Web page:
It was hard to tell because at the end his head was not in the video but the 1st thing I would do is trim his bridle path and get the hair away from his ears. They will shake when the hair is bothering them. Then if it is still an issue another video showing more of it may help
He looks like he is "ear shy"...do you have trouble butting on the bridle?

Sometimes it is just a habit that was learned a long time ago. Try to offer a treat when you touch him, see if you can retrain him to hold his head still for a treat.

Try direct rein instead of neck reining for a while, he looks like he might have been a games horse & maybe had someone handle him roughly. Do a lot of circles & transitions to give him something else to think about.

Probably a learned behavior thing since the vet didn't remark on it. They see a lot of head slinging...

Good luck! He looks like a really nice horse, especially for that age
     
    11-14-2010, 07:28 PM
  #4
Started
Quote:
Originally Posted by churumbeque    
It was hard to tell because at the end his head was not in the video but the 1st thing I would do is trim his bridle path and get the hair away from his ears. They will shake when the hair is bothering them. Then if it is still an issue another video showing more of it may help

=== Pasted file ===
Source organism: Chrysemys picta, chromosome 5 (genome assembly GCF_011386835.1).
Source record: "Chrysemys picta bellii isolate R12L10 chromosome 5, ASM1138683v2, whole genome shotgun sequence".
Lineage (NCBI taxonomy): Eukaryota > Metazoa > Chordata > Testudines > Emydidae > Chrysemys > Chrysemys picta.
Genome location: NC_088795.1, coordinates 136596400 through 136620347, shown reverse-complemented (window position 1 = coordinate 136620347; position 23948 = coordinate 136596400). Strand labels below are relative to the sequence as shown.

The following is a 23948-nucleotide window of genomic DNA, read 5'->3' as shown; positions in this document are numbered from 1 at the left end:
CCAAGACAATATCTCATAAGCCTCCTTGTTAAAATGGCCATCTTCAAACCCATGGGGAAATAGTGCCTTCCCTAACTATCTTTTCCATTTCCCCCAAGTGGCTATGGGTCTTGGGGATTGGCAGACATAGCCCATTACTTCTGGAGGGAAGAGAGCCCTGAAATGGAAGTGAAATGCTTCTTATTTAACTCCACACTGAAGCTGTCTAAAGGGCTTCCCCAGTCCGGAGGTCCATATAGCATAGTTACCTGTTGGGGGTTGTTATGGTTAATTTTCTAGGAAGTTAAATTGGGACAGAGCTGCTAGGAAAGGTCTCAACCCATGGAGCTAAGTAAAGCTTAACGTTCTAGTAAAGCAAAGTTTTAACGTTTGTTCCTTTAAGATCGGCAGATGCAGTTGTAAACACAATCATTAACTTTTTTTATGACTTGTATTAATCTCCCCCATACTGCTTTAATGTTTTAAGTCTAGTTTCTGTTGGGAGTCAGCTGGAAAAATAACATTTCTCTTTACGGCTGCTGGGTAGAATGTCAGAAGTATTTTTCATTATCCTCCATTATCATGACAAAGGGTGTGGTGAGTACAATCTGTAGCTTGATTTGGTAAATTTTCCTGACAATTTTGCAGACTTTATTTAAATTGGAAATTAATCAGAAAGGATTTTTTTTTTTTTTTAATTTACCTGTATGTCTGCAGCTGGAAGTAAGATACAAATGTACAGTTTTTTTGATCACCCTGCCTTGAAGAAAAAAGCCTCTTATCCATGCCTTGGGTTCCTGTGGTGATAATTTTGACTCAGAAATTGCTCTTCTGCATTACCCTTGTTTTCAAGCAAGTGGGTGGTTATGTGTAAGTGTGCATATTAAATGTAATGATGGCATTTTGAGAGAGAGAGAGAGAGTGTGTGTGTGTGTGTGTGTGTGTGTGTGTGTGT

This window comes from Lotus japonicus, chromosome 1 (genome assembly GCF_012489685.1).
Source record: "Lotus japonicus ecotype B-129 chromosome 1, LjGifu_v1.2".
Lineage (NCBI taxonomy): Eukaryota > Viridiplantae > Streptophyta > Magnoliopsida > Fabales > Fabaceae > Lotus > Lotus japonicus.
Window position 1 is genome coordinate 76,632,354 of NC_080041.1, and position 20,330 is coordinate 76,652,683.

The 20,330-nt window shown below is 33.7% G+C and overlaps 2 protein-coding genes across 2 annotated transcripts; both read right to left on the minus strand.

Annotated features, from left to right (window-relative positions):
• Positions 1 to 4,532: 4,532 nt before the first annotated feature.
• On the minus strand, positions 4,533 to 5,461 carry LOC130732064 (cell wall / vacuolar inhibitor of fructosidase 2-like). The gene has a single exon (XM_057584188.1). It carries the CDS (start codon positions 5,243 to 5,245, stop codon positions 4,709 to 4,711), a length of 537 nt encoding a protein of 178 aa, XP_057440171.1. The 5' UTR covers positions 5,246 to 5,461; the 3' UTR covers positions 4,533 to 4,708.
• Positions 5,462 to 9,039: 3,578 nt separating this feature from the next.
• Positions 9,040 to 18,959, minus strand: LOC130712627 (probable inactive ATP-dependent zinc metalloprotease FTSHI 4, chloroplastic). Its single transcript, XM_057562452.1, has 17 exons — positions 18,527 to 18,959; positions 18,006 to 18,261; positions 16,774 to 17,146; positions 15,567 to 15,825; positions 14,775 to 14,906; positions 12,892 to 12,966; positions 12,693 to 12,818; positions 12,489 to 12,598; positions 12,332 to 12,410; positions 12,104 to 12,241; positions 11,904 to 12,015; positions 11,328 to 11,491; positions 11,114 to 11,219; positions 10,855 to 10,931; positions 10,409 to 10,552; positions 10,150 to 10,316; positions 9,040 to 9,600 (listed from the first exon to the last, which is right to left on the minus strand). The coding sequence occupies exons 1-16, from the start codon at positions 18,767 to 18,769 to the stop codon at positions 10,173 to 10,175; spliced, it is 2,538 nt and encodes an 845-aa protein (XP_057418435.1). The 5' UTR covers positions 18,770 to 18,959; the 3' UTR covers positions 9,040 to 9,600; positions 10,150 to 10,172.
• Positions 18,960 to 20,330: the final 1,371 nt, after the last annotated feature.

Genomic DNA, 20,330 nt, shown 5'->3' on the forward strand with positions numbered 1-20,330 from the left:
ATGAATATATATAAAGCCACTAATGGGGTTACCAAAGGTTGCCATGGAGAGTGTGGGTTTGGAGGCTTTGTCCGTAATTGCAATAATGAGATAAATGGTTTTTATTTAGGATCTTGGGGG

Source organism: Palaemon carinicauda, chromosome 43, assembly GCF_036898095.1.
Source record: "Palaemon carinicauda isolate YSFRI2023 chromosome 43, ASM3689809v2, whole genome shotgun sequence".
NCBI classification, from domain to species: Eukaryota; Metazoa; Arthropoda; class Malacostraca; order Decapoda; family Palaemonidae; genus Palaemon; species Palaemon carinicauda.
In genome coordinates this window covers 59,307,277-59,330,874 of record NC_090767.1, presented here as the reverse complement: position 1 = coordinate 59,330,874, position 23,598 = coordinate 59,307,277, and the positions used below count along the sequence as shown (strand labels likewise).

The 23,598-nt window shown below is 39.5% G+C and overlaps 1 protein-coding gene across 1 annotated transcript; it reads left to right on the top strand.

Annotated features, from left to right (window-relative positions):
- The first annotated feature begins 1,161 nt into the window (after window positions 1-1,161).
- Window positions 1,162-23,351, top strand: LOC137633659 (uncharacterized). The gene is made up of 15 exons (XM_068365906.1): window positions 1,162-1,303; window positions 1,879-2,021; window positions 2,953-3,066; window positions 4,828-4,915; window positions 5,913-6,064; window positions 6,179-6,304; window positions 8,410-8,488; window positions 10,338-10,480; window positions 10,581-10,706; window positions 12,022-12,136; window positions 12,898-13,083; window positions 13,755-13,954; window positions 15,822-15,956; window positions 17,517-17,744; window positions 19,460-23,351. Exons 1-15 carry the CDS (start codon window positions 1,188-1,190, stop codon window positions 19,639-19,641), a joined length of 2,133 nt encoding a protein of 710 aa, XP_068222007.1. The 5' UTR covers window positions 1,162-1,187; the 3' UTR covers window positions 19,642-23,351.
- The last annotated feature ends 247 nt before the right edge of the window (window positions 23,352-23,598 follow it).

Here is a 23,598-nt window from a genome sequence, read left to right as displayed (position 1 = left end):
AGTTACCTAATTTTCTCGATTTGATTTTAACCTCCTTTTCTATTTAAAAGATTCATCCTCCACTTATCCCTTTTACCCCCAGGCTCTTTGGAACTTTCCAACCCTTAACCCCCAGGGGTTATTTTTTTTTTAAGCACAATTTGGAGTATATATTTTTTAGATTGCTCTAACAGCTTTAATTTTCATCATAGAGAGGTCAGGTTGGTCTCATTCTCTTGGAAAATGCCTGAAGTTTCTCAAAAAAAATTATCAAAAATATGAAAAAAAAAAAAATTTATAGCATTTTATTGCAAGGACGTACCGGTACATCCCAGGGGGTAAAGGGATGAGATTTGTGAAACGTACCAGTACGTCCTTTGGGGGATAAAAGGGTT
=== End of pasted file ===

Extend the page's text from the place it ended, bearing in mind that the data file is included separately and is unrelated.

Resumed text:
you could see it a little when he is trotting towards the camera, but this is the only other video I have of him and he only did it once in the beginning http://www.facebook.com/profile.php?id=1498908179&v=app_2392950137#!/video/video.php?v=1656812549040
My battery is dead on my camera and I lost the charger so it will be a little while before I can get another video, I tried to clip the hair around his ears and bridal path but he freaked out over it, started trying to run and then rearing up when he couldn't, he's a very spooky horse, he's been doing much better, but he is still hesitant
     
    11-14-2010, 07:34 PM
  #5
Started
Quote:
Originally Posted by AnitaAnne    
He looks like he is "ear shy"...do you have trouble butting on the bridle?

Sometimes it is just a habit that was learned a long time ago. Try to offer a treat when you touch him, see if you can retrain him to hold his head still for a treat.